The Jacobite Steam Train is run by West Coast Railways, a company based in England that runs a few other railway lines. They have only been operating the Jacobite since 1995, but it is now their most successful line, thanks to the popularity of the Harry Potter films.

The journey goes through some of Scotland’s most splendid scenery. Starting in Fort William, it travels along the shores of Loch Eil, stops for half an hour at Glenfinnan and continues to Mallaig, where there is a ferry service to the Isle of Skye.

The highlight of the journey is when the train crosses the Glenfinnan viaduct, where passengers get a stunning view towards the Glenfinnan Monument and Loch Shiel.

If you miss the train, or if it is full, then the A830 road from Fort William to Mallaig drives very close to the railway line, and there are several small bridges that you can stand on whilst the train passes below you. The train only does about 50mph so it’s easy to keep pace with its route.

For a great photo, be at the Glenfinnan Visitor Centre at 11.20 am or 3.00 pm when the train crosses the viaduct: a “magic” sight for Harry Potter fans.

Old Halloween Post Card

"Witch's Promise"


Lend me your ear while I call you a fool.
You were kissed by a witch one night in the wood,
and later insisted your feelings were true.
The witch's promise was coming,
believing he listened while laughing you flew.

Leaves falling red, yellow, brown, all are the same,
and the love you have found lay outside in the rain.
Washed clean by the water but nursing its pain.
The witch's promise was coming, and you're looking
elsewhere for your own selfish gain.

Keep looking, keep looking for somewhere to be,
well, you're wasting your time, they're not stupid like he is.
Meanwhile leaves are still falling, you're too blind to see.

You won't find it easy now, it's only fair.
He was willing to give to you, you didn't care.
You're waiting for more but you've already had your share.
The witch's promise is turning, so don't you wait up
for him, he's going to be late.



Ian Anderson is the lead singer and flute player of Jethro Tull. Ian Anderson's father, James Anderson, ran the RSA Boiler Fluid Company in East Port, Dunfermline. He spent the first part of his childhood in Edinburgh. His family moved to Blackpool, Lancashire in 1959, where he gained a traditional education at Blackpool Grammar School,before going on to study fine art at Blackpool College of Art from 1964 to 1966.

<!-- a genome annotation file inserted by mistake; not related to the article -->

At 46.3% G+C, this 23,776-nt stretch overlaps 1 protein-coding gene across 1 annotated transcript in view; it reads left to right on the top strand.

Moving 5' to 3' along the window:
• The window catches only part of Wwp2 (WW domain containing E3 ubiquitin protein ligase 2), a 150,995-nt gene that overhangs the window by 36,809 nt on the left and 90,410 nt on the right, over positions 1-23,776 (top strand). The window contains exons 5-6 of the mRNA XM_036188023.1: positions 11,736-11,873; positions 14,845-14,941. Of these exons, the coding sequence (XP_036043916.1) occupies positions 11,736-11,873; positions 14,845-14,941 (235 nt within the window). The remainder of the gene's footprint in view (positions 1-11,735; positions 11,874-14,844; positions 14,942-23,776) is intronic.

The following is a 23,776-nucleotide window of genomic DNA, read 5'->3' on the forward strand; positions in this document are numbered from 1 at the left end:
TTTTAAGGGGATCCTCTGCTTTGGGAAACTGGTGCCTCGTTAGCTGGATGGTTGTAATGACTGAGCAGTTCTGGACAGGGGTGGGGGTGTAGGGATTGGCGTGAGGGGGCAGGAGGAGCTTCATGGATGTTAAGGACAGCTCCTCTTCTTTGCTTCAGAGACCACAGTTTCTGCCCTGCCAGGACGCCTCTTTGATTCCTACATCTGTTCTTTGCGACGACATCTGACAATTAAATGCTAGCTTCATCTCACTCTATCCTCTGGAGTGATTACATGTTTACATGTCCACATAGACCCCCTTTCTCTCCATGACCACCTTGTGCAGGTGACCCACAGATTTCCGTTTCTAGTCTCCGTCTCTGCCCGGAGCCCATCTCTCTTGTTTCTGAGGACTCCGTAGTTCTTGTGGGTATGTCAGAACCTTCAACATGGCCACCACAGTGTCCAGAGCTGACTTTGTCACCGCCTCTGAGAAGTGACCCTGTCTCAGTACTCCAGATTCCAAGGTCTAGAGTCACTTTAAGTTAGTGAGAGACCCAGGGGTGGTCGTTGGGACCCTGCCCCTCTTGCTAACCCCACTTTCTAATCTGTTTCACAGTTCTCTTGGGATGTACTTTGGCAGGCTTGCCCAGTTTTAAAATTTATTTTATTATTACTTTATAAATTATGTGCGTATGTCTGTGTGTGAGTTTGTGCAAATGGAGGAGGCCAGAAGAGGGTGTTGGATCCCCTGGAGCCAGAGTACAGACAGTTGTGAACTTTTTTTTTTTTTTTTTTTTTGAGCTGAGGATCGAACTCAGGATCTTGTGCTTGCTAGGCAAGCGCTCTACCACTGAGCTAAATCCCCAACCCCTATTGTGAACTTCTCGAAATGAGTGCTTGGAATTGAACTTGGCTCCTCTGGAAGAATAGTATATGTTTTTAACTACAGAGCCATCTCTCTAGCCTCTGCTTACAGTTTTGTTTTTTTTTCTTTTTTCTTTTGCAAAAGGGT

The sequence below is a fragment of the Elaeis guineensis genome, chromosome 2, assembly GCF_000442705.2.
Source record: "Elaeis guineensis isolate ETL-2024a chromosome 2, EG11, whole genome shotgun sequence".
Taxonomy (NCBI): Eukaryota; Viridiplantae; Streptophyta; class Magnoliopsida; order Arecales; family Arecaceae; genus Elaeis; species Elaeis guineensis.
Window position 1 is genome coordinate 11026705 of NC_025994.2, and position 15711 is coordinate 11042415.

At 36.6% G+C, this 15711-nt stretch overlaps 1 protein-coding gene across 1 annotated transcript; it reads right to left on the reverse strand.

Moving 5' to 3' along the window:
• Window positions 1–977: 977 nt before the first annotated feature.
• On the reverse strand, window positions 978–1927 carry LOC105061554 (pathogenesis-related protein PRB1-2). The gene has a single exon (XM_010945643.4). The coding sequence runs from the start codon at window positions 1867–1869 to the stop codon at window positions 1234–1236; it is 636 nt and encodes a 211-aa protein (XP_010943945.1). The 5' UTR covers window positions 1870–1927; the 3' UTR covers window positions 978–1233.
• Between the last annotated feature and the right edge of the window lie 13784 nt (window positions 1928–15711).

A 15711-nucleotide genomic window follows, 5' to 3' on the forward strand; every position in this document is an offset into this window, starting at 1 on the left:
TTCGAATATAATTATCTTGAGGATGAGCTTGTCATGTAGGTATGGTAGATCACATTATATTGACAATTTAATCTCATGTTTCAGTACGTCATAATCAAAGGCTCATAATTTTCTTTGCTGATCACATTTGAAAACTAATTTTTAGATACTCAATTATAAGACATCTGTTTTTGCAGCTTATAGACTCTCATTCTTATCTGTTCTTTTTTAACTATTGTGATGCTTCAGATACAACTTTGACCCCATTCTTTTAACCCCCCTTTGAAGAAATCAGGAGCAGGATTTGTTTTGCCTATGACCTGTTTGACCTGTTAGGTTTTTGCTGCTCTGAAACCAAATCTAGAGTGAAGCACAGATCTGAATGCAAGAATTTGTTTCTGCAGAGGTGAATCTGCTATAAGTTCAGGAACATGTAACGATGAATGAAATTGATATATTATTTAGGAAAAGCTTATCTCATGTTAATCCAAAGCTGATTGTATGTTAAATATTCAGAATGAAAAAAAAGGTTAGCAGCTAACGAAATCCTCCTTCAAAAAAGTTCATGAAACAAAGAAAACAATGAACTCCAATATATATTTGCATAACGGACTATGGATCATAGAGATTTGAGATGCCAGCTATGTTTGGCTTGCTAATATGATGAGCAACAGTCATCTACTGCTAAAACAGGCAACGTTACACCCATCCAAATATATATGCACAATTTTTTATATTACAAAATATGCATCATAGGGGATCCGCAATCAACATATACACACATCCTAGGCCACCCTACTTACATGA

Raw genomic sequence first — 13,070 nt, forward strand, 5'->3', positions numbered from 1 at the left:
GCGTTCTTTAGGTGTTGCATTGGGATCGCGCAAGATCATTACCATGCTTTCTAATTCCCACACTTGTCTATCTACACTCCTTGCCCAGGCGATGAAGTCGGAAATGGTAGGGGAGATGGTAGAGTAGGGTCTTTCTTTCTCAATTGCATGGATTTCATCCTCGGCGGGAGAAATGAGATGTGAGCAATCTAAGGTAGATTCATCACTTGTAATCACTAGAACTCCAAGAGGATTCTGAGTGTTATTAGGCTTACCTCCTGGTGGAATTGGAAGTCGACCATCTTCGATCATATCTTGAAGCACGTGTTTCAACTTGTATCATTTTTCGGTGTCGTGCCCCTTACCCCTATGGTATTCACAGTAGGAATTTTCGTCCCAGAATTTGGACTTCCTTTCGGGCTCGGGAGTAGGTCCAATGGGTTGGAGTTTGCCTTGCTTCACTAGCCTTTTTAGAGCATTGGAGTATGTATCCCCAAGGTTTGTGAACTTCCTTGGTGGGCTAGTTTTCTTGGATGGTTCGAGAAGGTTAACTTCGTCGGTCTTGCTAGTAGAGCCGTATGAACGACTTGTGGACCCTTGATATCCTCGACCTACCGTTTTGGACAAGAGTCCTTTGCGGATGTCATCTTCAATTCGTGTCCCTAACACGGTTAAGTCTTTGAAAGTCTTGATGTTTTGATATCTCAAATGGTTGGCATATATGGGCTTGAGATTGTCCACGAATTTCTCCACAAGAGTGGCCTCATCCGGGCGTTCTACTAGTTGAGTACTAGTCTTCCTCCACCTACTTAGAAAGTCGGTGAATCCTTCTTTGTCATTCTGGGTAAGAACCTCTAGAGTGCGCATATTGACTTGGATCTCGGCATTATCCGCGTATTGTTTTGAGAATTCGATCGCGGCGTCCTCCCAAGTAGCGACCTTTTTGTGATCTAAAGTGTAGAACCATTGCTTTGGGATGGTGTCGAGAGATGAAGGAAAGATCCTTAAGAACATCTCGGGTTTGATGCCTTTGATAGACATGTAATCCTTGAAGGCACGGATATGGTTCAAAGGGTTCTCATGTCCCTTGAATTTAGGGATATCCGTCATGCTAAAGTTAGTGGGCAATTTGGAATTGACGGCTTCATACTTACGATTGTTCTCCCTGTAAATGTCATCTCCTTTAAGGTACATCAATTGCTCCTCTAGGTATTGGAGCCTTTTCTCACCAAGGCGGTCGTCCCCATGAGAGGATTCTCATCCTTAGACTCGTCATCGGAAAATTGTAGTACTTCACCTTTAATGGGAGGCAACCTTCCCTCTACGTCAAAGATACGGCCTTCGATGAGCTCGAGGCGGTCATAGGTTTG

Jethro Tull

Band Memners 1969-1970
Ian Anderson - lead vocals, flute, acoustic guitar
Martin Barre - guitar, vocals
Glenn Cornick - bass, vocals
Clive Bunker - drums, percussion, vocals
John Evan - keyboards, piano, vocals

Wednesday, October 27, 2010

The Callanish Stones



This is a nice teaser video about the The Callanish Stones.

Jim is off tomorrow to go see the Callanish Stones on Lewis



An early rendering of the Callanish Stones on the Isle of Lewis






The Callanish Stones (or "Callanish I"), Clachan Chalanais or Tursachan Chalanais in Gaelic, are situated near the village of Callanish (Gaelic: Calanais) on the west coast of the isle of Lewis, in the Outer Hebrides (Western Isles), Scotland. There is a visitor centre with an exhibition, restrooms and shops nearby.




These are photos I took in 2007 of the Callanish Stones on the Island of Lewis in Scotland. Jim will be going there tomorrow. Construction of the site took place between 2900 and 2600 BC, though there were possibly earlier buildings before 3000 BC. A tomb was later built into the site. Debris from the destruction of the tomb suggests the site was out of use between 2000 BC and 1700 BC. The 13 primary stones form a circle about 13 m in diameter, with a long approach avenue of stones to the north, and shorter stone rows to the east, south, and west (possibly incomplete avenues). The overall layout of the monument recalls a distorted Celtic cross. The individual stones vary from around 1 m to 5 m in height, with an average of 4 m, and are of the local Lewisian gneiss.

Jim's ride on the Jacobite










http://www.westcoastrailways.co.uk/Jacobite.cfm

RAT POEM





Rat you are too fat